Financial History Issue 113 (Spring 2015) - Page 11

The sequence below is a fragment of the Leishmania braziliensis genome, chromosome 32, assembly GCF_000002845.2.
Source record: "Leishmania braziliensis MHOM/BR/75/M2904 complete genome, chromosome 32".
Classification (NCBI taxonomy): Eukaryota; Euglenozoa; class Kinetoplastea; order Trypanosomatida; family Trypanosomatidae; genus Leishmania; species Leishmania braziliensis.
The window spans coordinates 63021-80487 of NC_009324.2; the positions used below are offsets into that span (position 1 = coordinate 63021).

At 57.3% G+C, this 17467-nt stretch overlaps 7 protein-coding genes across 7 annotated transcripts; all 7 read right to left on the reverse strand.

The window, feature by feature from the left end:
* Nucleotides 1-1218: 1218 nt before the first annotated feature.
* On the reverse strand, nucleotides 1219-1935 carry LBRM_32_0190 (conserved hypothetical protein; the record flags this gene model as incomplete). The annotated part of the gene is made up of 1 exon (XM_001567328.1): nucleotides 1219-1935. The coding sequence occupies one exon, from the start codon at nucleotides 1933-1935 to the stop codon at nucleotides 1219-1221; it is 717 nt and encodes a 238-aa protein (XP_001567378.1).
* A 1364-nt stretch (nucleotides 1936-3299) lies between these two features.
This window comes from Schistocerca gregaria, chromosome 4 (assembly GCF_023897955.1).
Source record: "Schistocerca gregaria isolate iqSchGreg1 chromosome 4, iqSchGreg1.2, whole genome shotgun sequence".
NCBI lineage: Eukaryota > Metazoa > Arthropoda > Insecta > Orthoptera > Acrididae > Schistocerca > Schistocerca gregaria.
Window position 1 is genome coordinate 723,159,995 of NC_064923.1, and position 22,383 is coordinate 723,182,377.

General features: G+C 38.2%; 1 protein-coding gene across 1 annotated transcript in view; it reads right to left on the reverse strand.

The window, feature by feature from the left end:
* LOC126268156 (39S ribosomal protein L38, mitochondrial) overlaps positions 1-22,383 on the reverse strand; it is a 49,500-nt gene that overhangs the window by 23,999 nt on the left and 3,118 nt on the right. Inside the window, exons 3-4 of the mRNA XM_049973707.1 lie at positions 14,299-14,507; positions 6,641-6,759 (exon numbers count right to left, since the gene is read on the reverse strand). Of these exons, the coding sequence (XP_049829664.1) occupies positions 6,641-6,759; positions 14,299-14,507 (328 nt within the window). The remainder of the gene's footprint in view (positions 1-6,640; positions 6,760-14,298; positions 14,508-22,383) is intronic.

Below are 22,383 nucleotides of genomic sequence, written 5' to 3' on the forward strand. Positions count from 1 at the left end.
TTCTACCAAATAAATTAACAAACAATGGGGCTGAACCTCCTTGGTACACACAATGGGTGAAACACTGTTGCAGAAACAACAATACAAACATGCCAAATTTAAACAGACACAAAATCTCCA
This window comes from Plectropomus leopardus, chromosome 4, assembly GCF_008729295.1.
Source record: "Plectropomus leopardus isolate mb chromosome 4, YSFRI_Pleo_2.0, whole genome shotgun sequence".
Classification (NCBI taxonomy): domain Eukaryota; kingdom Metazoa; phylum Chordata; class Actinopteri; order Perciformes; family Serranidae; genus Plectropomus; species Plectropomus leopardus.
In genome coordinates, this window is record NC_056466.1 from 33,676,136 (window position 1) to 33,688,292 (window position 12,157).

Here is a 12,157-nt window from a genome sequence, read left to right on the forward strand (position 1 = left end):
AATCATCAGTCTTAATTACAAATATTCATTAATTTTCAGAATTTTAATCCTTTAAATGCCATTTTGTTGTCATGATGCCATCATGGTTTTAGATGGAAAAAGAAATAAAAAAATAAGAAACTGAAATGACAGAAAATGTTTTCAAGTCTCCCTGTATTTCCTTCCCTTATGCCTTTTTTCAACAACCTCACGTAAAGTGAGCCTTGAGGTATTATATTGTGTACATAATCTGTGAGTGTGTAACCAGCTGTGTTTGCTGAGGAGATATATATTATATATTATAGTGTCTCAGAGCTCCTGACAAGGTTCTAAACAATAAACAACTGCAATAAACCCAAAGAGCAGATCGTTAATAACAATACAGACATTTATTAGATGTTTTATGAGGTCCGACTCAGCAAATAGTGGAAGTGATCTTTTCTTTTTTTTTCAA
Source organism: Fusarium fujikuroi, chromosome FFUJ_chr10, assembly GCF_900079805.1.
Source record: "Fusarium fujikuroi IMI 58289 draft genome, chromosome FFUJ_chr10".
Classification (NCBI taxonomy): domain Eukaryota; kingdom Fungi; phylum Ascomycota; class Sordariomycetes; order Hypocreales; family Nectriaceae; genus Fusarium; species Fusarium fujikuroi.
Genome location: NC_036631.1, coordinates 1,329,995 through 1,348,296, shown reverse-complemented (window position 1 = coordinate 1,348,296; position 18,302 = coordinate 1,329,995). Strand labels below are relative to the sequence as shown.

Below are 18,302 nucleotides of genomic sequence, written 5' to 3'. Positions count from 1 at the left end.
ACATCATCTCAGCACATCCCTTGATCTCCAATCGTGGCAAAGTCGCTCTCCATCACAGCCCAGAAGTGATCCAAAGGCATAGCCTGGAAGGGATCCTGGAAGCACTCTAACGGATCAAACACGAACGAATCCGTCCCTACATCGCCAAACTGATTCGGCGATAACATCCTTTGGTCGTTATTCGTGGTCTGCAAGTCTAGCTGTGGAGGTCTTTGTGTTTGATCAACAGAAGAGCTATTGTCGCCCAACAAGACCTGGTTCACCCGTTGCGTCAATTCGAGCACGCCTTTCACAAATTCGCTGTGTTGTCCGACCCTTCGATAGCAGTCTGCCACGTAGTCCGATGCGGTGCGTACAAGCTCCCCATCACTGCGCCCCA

MUSEUM NEWS   THE TICKER Volunteer Spotlight: Mark Anderson One of the Museum’s most valuable assets is its network of experts in various areas of finance and economic history. One of these experts is Mark Anderson, who volunteers his time as a numismatic consultant. A career banker and now consultant, Mark became interested in currency at the age of 11, when he received a small five peseta note in change on a bus in Spain. Equivalent at the time to about 7.5 cents US, but artfully engraved, he inquired about it, and the bus driver produced several other pieces of beautiful small change notes, in denominations of as little as one peseta [1.4 cents US at the time]. Unlike US currency, Spanish currency designs and portraiture changed every few years, and many of the beautiful but demonetized bank notes issued before the Spanish Civil War could be acquired for pennies. A modest allowance let him build an interesting and representative collection. College exposed Mark to the study of economics, instilling in him a life-long love of fiscal and economic history, and as he continued to collect, he went on to a 22-year career at European American Bank (EAB) and, later, EAB’s acquirer, Citibank [in 2001]. A later phase, working at auction house RM Smythe, offered him the opportunity to become better acquainted with the Museum through its founder, John Herzog. At the Museum, Mark has consulted on a variety of projects, from fielding research and media requests to assisting with exhibitions. A guest curator of the Museum’s new “America in Circulation” exhibit, he has also spoken at events in the Lunch and Learn Series. Over time, Mark’s collecting interests have broadened, but he still finds the study of paper money a recurring preference. “Paper money has never had the intrinsic value that traditionally made people willing to use coins. The only rationale for its manufacture and employ is people’s belief that the promises written upon it will be kept. That trust is unique to humankind, and noble to boot.” Mark’s interests in economics, finance and history dovetail in his activities at the Museum. “Any country or community’s history is ultimately an economic history, and that story is best told by its objects. Going back to the time before Christ, few objects are more informative than a people’s financial instruments. The Museum uses this approach to tell the history of North America, beginning with wampum and pieces of eight. Whether you are interested in how markets work or how they have evolved, how our economy functions and what drives it, what our money says about us and what it used to say about us, there is no better place to learn about these things than the Museum. The Museum’s mission is not just very important, particularly in this town, but it is unique.”  SPRING 2015 EVENTS Apr 21 Evening Lecture: Nobel Laureate Joseph Stiglitz on The Great Divide: Unequal Societies and What We Can Do About Them. Talk followed by Q&A, book signing and reception. 5:30 – 7:00 p.m. $15 admission; members and students free. Apr 29 Lunch and Learn: Harley Spiller – the “Inspector Collector” – on Keep the Change: A Collector’s Tales of Lucky Pennies, Counterfeit C-Notes, and Other Curious Currency. Talk followed by Q&A and book signing. 12:30 – 1:30 p.m. $5 includes Museum